It wasn’t until she realized how wide the SLP scope of practice was and how many of her colleagues, friends, and family could benefit from work with an SLP that she found her calling.
“Someone I knew had dyslexia, someone I worked with ended up being diagnosed with ALS and needed to use AAC, and a close family member was diagnosed with cancer and developed dysphagia,” Maguire shared. “It quickly became clear that my relationships were guiding my path, like pinball flippers pushing me in the direction I was supposed to go. I knew that had I been a speech pathologist, I might have been able to support these people in my life in a more beneficial way.”
While working at Mass General, she reached out to Dr. Joanna Christodoulou, Director of the Institute’s Brain, Education and Learning (BEAM) Lab, whom she’d met in her previous studies at the IHP and whom she knew researched literacy and the science of reading at large. Christodoulou urged Maguire to enroll in the school’s PhD in Rehabilitation Sciences program. With a goal to expand and augment assessment and treatment for adults who have a variety of conditions impacting brain function and in turn, speech, reading and writing, Maguire knew she’d need more academic experience under her belt. She began the program in the fall of 2019, when she has managed to balance her studies and research while continuing to work full time at the hospital. While she was advised it would be difficult to work and complete her PhD simultaneously, she knew she wanted to continue researching this population, so it didn’t make sense to leave her position at the hospital.
Christodoulou sings Maguire’s praises, lauding her dedication to all she does. “Amy shines in her clinical work, research endeavors, and community outreach, each area drawing on her vast and powerful repertoire of talents as a deeply thoughtful, sharply intellectual, caring and giving lab member,” Christodoulou said. “We are so grateful she has pursued a doctoral degree to amplify the impact of her work with individuals who undergo brain surgery as she continues to lead innovative new directions at the intersection of clinical and research fields focused on improving patient outcomes in language and literacy.”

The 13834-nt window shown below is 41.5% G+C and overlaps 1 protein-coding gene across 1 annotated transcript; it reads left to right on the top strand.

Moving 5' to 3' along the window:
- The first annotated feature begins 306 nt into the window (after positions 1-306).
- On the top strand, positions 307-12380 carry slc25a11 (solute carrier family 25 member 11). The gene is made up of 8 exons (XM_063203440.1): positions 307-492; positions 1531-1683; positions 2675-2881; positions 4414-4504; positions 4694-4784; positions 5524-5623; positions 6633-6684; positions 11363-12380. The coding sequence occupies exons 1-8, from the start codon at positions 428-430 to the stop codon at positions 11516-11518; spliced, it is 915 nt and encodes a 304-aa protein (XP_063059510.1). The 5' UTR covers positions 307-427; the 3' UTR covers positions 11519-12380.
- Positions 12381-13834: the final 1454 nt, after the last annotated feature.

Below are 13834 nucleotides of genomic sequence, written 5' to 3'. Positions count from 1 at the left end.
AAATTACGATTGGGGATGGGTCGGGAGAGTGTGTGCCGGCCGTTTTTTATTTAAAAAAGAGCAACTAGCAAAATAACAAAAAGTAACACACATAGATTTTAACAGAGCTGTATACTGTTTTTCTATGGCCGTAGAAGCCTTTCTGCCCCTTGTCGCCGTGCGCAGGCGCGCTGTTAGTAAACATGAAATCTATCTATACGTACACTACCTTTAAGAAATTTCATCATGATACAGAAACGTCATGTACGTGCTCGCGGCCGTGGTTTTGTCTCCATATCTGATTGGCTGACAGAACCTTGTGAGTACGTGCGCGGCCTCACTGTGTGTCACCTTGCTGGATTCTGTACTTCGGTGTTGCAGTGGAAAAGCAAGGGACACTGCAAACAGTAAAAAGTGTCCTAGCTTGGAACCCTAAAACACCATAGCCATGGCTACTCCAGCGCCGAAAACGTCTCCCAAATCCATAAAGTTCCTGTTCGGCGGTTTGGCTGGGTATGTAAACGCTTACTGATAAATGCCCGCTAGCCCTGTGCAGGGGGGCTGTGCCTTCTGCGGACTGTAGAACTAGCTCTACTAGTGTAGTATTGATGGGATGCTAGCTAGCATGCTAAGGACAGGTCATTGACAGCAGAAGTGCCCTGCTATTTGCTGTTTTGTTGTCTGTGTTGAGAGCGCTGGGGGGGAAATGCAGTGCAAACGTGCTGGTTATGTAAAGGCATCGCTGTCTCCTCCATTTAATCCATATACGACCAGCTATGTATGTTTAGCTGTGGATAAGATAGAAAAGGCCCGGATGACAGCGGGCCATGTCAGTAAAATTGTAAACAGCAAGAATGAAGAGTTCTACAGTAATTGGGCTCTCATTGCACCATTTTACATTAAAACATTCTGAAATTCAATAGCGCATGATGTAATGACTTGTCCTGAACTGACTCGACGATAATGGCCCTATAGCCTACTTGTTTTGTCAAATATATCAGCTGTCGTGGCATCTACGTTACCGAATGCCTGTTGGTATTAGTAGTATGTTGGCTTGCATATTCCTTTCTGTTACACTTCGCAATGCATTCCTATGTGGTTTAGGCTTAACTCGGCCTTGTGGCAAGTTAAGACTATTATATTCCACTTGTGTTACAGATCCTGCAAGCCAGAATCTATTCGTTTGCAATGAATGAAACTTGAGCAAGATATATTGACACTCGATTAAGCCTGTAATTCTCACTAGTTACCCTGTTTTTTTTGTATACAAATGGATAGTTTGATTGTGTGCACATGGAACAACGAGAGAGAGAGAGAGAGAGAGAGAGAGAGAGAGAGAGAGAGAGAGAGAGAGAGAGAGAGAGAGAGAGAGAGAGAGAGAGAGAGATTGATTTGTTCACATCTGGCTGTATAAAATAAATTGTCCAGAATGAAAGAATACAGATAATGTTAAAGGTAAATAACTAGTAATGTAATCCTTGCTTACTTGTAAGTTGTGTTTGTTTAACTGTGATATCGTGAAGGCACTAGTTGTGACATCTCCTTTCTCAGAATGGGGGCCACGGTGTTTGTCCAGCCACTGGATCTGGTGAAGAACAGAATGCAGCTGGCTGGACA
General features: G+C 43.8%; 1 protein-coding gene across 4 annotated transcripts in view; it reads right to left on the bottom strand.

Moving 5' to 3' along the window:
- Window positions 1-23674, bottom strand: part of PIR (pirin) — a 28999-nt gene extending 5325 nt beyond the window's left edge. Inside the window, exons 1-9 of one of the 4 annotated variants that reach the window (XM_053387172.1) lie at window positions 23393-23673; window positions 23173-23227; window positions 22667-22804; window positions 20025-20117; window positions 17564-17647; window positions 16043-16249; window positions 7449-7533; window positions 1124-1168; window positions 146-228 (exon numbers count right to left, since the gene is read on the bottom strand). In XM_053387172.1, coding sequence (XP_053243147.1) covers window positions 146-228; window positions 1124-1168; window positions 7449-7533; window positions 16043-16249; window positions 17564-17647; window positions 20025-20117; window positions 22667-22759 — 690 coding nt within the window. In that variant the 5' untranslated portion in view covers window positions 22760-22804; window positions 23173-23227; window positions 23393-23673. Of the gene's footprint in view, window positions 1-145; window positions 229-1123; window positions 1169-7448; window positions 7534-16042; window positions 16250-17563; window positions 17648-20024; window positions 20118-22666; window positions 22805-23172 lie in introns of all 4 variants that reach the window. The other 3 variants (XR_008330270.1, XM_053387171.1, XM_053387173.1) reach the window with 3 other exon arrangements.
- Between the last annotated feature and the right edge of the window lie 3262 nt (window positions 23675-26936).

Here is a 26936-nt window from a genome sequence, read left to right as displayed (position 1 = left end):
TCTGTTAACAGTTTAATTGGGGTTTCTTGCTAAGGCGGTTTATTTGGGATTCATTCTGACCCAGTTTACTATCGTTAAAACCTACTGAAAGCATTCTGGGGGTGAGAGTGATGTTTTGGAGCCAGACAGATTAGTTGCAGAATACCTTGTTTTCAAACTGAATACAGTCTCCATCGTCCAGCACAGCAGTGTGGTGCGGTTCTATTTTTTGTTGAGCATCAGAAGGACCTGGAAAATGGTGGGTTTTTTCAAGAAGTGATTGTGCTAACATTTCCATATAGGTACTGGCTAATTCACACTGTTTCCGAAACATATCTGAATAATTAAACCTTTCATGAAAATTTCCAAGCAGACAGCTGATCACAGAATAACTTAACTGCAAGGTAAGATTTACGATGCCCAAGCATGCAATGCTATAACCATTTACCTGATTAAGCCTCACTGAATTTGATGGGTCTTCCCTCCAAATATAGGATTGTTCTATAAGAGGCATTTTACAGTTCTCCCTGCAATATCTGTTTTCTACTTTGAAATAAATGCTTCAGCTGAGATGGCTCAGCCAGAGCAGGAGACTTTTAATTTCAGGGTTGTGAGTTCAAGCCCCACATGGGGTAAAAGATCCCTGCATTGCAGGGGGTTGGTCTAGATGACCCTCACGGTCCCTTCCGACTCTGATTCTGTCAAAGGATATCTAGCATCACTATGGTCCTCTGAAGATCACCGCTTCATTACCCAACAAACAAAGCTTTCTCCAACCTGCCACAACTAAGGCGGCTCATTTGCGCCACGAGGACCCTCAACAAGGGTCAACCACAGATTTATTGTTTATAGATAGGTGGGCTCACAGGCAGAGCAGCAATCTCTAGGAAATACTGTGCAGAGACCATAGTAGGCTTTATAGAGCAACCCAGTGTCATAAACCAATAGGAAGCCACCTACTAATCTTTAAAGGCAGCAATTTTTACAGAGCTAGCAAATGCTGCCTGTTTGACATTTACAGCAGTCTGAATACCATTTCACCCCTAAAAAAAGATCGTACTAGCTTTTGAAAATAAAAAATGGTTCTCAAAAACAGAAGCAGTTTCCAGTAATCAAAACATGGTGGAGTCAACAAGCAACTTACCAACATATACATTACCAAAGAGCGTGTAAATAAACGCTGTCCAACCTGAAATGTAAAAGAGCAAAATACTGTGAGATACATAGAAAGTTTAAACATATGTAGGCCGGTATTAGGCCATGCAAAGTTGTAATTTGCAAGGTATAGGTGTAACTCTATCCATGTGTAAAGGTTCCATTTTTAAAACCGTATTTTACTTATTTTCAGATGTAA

As for Maguire’s long-term goals as she looks ahead to the next phase of her career, she wants to be able to combine clinical practice with research. While the concept sounds simple, she notes that it’s more difficult than it seems to remain focused on patient-centered care while collecting data and pursuing research.
“I have this unique opportunity to hold my feet to the fire of clinical practice while building the academic and research skills that I need to really make a difference in the future,” Maguire notes.
And yet, her personal experience is bridging that gap already.